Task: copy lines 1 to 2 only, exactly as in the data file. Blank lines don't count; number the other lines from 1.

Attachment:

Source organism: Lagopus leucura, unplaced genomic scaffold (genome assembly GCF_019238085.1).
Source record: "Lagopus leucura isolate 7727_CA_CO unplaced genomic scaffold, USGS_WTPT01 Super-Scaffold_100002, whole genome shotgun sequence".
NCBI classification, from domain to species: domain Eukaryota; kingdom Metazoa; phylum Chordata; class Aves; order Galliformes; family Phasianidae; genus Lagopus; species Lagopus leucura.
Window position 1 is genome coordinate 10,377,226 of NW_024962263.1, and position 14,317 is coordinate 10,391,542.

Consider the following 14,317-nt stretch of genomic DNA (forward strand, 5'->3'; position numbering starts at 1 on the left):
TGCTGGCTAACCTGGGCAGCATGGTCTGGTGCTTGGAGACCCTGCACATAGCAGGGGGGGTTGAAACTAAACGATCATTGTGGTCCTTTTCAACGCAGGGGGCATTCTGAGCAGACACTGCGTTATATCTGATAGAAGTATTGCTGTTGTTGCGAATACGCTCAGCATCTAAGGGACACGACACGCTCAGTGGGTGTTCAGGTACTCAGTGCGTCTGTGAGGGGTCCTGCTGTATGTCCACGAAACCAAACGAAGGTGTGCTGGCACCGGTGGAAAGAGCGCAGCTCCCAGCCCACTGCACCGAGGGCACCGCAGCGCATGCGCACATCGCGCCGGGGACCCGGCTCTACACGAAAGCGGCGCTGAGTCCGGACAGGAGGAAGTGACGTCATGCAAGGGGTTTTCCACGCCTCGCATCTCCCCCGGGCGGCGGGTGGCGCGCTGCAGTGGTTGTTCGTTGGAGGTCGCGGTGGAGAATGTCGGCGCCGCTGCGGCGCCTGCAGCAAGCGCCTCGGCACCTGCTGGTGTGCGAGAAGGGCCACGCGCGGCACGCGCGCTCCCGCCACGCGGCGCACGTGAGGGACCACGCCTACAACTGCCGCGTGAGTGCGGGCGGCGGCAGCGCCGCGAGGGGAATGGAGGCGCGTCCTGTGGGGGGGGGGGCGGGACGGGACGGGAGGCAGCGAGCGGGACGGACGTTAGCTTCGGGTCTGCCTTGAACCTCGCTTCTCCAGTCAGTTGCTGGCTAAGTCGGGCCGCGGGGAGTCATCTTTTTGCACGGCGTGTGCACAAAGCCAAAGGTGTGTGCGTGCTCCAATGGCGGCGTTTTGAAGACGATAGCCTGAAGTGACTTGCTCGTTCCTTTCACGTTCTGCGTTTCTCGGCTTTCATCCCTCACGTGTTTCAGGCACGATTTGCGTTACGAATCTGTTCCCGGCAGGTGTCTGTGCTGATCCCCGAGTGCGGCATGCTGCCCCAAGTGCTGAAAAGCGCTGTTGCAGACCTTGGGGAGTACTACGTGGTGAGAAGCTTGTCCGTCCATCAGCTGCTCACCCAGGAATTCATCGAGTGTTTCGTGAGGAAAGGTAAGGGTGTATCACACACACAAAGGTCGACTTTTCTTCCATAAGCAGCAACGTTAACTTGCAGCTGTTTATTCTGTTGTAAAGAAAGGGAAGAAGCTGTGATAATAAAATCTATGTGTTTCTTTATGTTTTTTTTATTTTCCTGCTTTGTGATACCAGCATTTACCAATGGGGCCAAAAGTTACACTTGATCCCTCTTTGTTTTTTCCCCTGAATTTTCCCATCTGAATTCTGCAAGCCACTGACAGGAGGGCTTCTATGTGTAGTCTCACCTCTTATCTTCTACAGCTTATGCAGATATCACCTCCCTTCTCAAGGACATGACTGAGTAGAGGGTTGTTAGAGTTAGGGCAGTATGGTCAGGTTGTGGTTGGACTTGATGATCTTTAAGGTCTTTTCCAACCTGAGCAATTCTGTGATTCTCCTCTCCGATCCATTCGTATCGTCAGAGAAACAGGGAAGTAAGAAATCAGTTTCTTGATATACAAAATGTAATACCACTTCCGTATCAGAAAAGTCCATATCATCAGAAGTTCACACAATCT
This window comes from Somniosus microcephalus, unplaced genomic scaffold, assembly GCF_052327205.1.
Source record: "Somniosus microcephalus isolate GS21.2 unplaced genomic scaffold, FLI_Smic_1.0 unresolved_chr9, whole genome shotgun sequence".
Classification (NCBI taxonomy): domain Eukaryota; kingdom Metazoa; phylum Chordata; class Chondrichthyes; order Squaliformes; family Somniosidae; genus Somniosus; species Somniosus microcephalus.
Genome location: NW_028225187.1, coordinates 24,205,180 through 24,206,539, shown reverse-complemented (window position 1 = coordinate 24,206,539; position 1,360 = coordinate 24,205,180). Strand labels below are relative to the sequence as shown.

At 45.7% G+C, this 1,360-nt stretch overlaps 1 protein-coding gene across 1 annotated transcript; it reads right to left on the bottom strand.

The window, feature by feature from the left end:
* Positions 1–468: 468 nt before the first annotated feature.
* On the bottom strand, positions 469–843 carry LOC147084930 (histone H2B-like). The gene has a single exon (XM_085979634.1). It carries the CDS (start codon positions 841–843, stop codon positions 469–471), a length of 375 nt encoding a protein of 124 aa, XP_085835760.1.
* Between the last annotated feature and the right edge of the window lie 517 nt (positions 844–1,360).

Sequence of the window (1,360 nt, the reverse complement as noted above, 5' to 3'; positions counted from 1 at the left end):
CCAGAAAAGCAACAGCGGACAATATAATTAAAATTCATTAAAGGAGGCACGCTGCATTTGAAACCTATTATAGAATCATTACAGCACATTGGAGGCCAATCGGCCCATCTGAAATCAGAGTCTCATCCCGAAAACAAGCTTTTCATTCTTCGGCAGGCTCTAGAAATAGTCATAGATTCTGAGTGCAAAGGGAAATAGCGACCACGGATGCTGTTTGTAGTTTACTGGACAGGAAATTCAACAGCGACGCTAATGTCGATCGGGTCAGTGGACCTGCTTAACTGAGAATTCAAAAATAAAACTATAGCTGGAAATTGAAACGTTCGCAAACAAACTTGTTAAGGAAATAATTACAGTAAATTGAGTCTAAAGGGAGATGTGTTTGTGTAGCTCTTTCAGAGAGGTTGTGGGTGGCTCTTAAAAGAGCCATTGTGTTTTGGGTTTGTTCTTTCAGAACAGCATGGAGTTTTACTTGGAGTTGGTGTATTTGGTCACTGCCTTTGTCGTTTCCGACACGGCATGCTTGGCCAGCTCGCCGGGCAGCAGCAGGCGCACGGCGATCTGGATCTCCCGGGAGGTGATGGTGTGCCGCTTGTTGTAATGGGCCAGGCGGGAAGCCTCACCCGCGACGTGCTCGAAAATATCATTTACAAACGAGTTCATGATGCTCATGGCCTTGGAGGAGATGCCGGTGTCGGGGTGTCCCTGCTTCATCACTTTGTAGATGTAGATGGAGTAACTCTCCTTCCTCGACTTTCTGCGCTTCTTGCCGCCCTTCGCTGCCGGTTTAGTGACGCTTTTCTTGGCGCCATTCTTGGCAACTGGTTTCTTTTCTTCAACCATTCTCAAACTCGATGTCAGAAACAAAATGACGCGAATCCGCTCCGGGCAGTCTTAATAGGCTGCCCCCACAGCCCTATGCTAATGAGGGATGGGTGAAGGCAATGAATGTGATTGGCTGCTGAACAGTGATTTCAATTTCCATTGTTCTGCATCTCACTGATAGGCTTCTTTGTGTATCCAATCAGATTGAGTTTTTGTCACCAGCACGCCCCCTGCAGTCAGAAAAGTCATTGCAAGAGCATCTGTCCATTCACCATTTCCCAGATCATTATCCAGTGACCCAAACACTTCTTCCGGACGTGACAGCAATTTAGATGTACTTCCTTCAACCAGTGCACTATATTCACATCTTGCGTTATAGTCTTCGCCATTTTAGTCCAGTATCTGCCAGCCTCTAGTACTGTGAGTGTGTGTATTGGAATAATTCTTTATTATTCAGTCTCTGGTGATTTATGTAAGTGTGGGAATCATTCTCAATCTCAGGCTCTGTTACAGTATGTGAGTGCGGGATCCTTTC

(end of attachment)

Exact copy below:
Source organism: Lagopus leucura, unplaced genomic scaffold (genome assembly GCF_019238085.1).
Source record: "Lagopus leucura isolate 7727_CA_CO unplaced genomic scaffold, USGS_WTPT01 Super-Scaffold_100002, whole genome shotgun sequence".